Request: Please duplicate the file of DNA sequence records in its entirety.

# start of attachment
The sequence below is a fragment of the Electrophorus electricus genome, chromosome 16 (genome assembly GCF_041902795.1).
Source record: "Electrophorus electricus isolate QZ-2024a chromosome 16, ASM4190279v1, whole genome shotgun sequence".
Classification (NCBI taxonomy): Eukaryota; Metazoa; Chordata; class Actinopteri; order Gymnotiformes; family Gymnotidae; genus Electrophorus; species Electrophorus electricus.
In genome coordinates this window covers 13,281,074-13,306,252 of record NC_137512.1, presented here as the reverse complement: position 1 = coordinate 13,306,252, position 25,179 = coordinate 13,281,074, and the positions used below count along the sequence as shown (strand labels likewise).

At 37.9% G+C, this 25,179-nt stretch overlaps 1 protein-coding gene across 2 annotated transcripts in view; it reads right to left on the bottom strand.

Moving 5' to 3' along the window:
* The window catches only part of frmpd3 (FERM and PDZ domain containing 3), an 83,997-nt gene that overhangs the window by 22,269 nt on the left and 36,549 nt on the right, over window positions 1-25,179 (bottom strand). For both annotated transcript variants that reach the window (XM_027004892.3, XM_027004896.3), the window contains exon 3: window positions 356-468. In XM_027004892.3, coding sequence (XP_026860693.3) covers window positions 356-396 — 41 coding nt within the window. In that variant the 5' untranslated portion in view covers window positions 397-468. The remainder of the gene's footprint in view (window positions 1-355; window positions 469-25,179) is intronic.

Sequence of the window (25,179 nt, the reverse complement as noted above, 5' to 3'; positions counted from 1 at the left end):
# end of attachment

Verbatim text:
The sequence below is a fragment of the Electrophorus electricus genome, chromosome 16 (genome assembly GCF_041902795.1).
Source record: "Electrophorus electricus isolate QZ-2024a chromosome 16, ASM4190279v1, whole genome shotgun sequence".
Classification (NCBI taxonomy): Eukaryota; Metazoa; Chordata; class Actinopteri; order Gymnotiformes; family Gymnotidae; genus Electrophorus; species Electrophorus electricus.
In genome coordinates this window covers 13,281,074-13,306,252 of record NC_137512.1, presented here as the reverse complement: position 1 = coordinate 13,306,252, position 25,179 = coordinate 13,281,074, and the positions used below count along the sequence as shown (strand labels likewise).

At 37.9% G+C, this 25,179-nt stretch overlaps 1 protein-coding gene across 2 annotated transcripts in view; it reads right to left on the bottom strand.

Moving 5' to 3' along the window:
* The window catches only part of frmpd3 (FERM and PDZ domain containing 3), an 83,997-nt gene that overhangs the window by 22,269 nt on the left and 36,549 nt on the right, over window positions 1-25,179 (bottom strand). For both annotated transcript variants that reach the window (XM_027004892.3, XM_027004896.3), the window contains exon 3: window positions 356-468. In XM_027004892.3, coding sequence (XP_026860693.3) covers window positions 356-396 — 41 coding nt within the window. In that variant the 5' untranslated portion in view covers window positions 397-468. The remainder of the gene's footprint in view (window positions 1-355; window positions 469-25,179) is intronic.

Sequence of the window (25,179 nt, the reverse complement as noted above, 5' to 3'; positions counted from 1 at the left end):